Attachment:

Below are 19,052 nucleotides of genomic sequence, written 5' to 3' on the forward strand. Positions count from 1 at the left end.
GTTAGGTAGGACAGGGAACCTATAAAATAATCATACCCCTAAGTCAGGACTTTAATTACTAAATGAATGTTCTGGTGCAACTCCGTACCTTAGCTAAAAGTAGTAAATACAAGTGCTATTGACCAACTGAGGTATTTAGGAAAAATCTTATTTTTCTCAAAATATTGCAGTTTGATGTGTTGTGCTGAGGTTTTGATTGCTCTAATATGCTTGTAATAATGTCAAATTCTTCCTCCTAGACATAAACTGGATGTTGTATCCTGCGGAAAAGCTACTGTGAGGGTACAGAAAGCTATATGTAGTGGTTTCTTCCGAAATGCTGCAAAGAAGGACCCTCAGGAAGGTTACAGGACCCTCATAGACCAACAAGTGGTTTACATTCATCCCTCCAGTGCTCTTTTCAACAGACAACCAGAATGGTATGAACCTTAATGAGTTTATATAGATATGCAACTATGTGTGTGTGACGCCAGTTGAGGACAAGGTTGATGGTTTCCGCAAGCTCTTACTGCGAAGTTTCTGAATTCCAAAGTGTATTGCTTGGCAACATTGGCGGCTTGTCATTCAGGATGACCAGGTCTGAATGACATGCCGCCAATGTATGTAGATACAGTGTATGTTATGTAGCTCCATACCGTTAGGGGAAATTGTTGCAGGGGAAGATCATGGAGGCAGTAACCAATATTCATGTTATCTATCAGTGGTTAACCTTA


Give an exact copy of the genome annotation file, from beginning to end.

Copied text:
Below are 19,052 nucleotides of genomic sequence, written 5' to 3' on the forward strand. Positions count from 1 at the left end.
GTTAGGTAGGACAGGGAACCTATAAAATAATCATACCCCTAAGTCAGGACTTTAATTACTAAATGAATGTTCTGGTGCAACTCCGTACCTTAGCTAAAAGTAGTAAATACAAGTGCTATTGACCAACTGAGGTATTTAGGAAAAATCTTATTTTTCTCAAAATATTGCAGTTTGATGTGTTGTGCTGAGGTTTTGATTGCTCTAATATGCTTGTAATAATGTCAAATTCTTCCTCCTAGACATAAACTGGATGTTGTATCCTGCGGAAAAGCTACTGTGAGGGTACAGAAAGCTATATGTAGTGGTTTCTTCCGAAATGCTGCAAAGAAGGACCCTCAGGAAGGTTACAGGACCCTCATAGACCAACAAGTGGTTTACATTCATCCCTCCAGTGCTCTTTTCAACAGACAACCAGAATGGTATGAACCTTAATGAGTTTATATAGATATGCAACTATGTGTGTGTGACGCCAGTTGAGGACAAGGTTGATGGTTTCCGCAAGCTCTTACTGCGAAGTTTCTGAATTCCAAAGTGTATTGCTTGGCAACATTGGCGGCTTGTCATTCAGGATGACCAGGTCTGAATGACATGCCGCCAATGTATGTAGATACAGTGTATGTTATGTAGCTCCATACCGTTAGGGGAAATTGTTGCAGGGGAAGATCATGGAGGCAGTAACCAATATTCATGTTATCTATCAGTGGTTAACCTTA